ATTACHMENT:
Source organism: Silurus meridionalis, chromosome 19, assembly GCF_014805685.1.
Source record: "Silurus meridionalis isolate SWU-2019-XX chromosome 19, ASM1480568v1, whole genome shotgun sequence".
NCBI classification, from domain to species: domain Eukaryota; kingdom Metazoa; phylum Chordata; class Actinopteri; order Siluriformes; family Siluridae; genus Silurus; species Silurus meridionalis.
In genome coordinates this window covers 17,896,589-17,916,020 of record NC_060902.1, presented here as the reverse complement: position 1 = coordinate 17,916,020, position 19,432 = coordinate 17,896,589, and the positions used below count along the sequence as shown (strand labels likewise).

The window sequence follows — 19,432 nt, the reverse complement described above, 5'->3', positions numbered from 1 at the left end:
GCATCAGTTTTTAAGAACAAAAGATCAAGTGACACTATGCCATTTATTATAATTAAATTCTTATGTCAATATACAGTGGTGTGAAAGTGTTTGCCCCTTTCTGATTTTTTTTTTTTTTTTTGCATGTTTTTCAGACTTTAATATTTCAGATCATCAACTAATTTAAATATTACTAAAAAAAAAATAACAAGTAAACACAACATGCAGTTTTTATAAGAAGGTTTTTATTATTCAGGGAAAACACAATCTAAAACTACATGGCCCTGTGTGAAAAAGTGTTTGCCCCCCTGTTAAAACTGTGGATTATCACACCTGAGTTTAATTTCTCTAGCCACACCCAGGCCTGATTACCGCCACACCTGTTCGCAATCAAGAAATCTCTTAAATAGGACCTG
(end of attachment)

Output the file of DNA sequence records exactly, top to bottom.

Source organism: Silurus meridionalis, chromosome 19, assembly GCF_014805685.1.
Source record: "Silurus meridionalis isolate SWU-2019-XX chromosome 19, ASM1480568v1, whole genome shotgun sequence".
NCBI classification, from domain to species: domain Eukaryota; kingdom Metazoa; phylum Chordata; class Actinopteri; order Siluriformes; family Siluridae; genus Silurus; species Silurus meridionalis.
In genome coordinates this window covers 17,896,589-17,916,020 of record NC_060902.1, presented here as the reverse complement: position 1 = coordinate 17,916,020, position 19,432 = coordinate 17,896,589, and the positions used below count along the sequence as shown (strand labels likewise).

The window sequence follows — 19,432 nt, the reverse complement described above, 5'->3', positions numbered from 1 at the left end:
GCATCAGTTTTTAAGAACAAAAGATCAAGTGACACTATGCCATTTATTATAATTAAATTCTTATGTCAATATACAGTGGTGTGAAAGTGTTTGCCCCTTTCTGATTTTTTTTTTTTTTTTTGCATGTTTTTCAGACTTTAATATTTCAGATCATCAACTAATTTAAATATTACTAAAAAAAAAATAACAAGTAAACACAACATGCAGTTTTTATAAGAAGGTTTTTATTATTCAGGGAAAACACAATCTAAAACTACATGGCCCTGTGTGAAAAAGTGTTTGCCCCCCTGTTAAAACTGTGGATTATCACACCTGAGTTTAATTTCTCTAGCCACACCCAGGCCTGATTACCGCCACACCTGTTCGCAATCAAGAAATCTCTTAAATAGGACCTG